(Bloomberg) — Fund flows are starting to add evidence that investors are throwing in the towel on stocks, according to Bank of America Corp strategists.
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Investors have pulled cash from global equity-focused mutual funds for at least five weeks, yanking $4.5 billion in the most recent period, according to the bank, which relies on EPFR Global data.
To Bank of America strategists led by Michael Hartnett, it shows that flows are catching up with the market’s pessimism. In the bank’s global fund manager survey, a record net 58% of survey participants said they’re taking lower-than-normal risks.
To be sure, it’s an early trend and the data over a longer time span still shows that flows have been relatively resilient, given the selloff in equities. For the full year, investors have added $177 billion to stock funds.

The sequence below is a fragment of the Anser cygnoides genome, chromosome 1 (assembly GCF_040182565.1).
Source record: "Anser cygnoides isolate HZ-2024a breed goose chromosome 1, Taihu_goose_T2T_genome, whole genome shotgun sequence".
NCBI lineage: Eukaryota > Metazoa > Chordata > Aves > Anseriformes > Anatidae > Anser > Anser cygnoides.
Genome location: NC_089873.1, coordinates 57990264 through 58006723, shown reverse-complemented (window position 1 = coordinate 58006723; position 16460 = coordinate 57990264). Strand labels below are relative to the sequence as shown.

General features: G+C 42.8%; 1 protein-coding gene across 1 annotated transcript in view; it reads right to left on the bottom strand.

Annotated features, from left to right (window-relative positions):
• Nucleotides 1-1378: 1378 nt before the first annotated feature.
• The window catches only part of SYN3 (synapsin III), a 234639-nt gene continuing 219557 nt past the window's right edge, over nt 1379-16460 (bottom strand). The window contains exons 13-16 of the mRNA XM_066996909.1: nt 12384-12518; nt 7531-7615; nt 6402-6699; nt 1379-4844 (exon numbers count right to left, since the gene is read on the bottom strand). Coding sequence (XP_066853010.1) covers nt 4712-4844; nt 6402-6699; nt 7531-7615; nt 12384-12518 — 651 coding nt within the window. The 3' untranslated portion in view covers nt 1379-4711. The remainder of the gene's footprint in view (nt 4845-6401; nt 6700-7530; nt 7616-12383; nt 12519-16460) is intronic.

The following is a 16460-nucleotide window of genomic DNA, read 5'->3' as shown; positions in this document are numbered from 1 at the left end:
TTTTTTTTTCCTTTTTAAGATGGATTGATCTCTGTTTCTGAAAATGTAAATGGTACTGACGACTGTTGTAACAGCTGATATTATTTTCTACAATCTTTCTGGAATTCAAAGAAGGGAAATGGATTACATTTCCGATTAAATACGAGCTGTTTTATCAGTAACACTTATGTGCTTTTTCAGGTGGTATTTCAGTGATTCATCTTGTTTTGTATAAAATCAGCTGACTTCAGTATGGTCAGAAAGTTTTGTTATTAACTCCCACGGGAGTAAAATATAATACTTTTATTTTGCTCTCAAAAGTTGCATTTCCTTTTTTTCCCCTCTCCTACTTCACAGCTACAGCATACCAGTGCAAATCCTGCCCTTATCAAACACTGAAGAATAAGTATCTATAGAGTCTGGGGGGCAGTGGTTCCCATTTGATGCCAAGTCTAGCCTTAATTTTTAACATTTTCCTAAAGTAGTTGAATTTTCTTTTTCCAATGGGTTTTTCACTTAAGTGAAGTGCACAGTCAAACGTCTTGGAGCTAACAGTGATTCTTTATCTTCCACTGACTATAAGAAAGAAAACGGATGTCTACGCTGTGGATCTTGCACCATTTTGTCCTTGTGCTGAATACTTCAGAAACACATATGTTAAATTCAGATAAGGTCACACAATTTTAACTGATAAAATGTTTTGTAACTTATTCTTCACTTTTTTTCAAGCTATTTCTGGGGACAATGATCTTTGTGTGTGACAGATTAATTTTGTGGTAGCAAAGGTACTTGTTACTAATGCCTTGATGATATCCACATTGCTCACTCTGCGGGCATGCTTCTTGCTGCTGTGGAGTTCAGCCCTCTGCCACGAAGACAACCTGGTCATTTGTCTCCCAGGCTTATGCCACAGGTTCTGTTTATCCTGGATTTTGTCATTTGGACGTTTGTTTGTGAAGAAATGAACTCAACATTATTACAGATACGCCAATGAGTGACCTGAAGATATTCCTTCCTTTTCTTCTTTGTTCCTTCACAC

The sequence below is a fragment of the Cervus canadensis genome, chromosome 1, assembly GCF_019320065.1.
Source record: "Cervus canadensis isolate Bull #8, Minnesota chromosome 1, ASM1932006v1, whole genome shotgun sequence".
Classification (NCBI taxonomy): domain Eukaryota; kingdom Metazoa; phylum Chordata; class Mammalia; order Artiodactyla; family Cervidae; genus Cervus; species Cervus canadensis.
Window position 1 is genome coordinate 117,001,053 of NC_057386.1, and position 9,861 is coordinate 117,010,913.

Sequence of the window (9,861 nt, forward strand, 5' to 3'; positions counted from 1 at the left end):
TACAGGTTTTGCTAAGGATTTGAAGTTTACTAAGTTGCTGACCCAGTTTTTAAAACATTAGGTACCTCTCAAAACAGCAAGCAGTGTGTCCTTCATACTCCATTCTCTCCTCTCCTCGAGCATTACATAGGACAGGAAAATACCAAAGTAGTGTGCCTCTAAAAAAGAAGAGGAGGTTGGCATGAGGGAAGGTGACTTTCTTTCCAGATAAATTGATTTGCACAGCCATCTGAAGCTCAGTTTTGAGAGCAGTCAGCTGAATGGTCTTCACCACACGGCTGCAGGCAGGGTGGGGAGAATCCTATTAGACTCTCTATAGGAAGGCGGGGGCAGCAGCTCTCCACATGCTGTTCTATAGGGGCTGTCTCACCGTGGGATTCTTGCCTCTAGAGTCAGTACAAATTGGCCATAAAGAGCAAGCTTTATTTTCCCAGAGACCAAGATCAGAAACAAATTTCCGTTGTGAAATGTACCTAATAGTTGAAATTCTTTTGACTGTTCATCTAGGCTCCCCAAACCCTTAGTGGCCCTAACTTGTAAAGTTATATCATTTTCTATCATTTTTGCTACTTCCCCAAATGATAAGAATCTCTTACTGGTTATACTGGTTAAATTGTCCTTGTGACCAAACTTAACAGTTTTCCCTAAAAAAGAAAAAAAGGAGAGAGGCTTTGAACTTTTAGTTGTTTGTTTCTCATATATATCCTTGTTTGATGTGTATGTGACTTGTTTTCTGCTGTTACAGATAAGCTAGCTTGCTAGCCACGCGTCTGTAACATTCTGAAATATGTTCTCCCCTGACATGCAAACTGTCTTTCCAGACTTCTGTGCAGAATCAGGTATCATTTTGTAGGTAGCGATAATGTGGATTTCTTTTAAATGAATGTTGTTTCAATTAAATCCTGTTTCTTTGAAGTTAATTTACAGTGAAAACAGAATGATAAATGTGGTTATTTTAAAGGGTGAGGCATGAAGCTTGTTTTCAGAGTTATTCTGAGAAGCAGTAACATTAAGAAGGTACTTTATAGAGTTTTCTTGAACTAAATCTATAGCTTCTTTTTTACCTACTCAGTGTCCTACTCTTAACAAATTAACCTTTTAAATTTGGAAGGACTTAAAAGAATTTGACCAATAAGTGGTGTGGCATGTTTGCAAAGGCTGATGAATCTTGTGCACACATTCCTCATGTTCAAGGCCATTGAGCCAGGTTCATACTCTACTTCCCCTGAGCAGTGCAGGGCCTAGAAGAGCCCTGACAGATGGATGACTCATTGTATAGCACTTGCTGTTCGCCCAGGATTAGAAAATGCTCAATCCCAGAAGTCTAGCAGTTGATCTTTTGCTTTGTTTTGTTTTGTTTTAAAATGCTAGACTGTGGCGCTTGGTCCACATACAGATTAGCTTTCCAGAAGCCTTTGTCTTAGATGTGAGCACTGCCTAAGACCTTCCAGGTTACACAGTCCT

Before there can be a bull run in stocks, investors need to see inflation and bond yields peak, as well as a change in the Federal Reserve’s hawkish policy by 2023, said Hartnett. That’s unlikely without a big recession, so he recommends investors sell the S&P 500 at 4,200, a level about 5% above the last close.
The S&P 500 is up 5.6% so far in July, which would be the biggest monthly advance since October. The index is still down 16% for the year.
Here are some more highlights from Bank of America’s flows report. The data is for the week through July 20.
About $8.2 billion left bonds, the first outflow in three weeks
Cash inflows were $3.5 billion
In terms of equity flows by style factors, US large caps saw inflows
Small cap, growth and value had outflows in the week
Health care and consumer led inflows among sectors, while materials and energy had the biggest outflows
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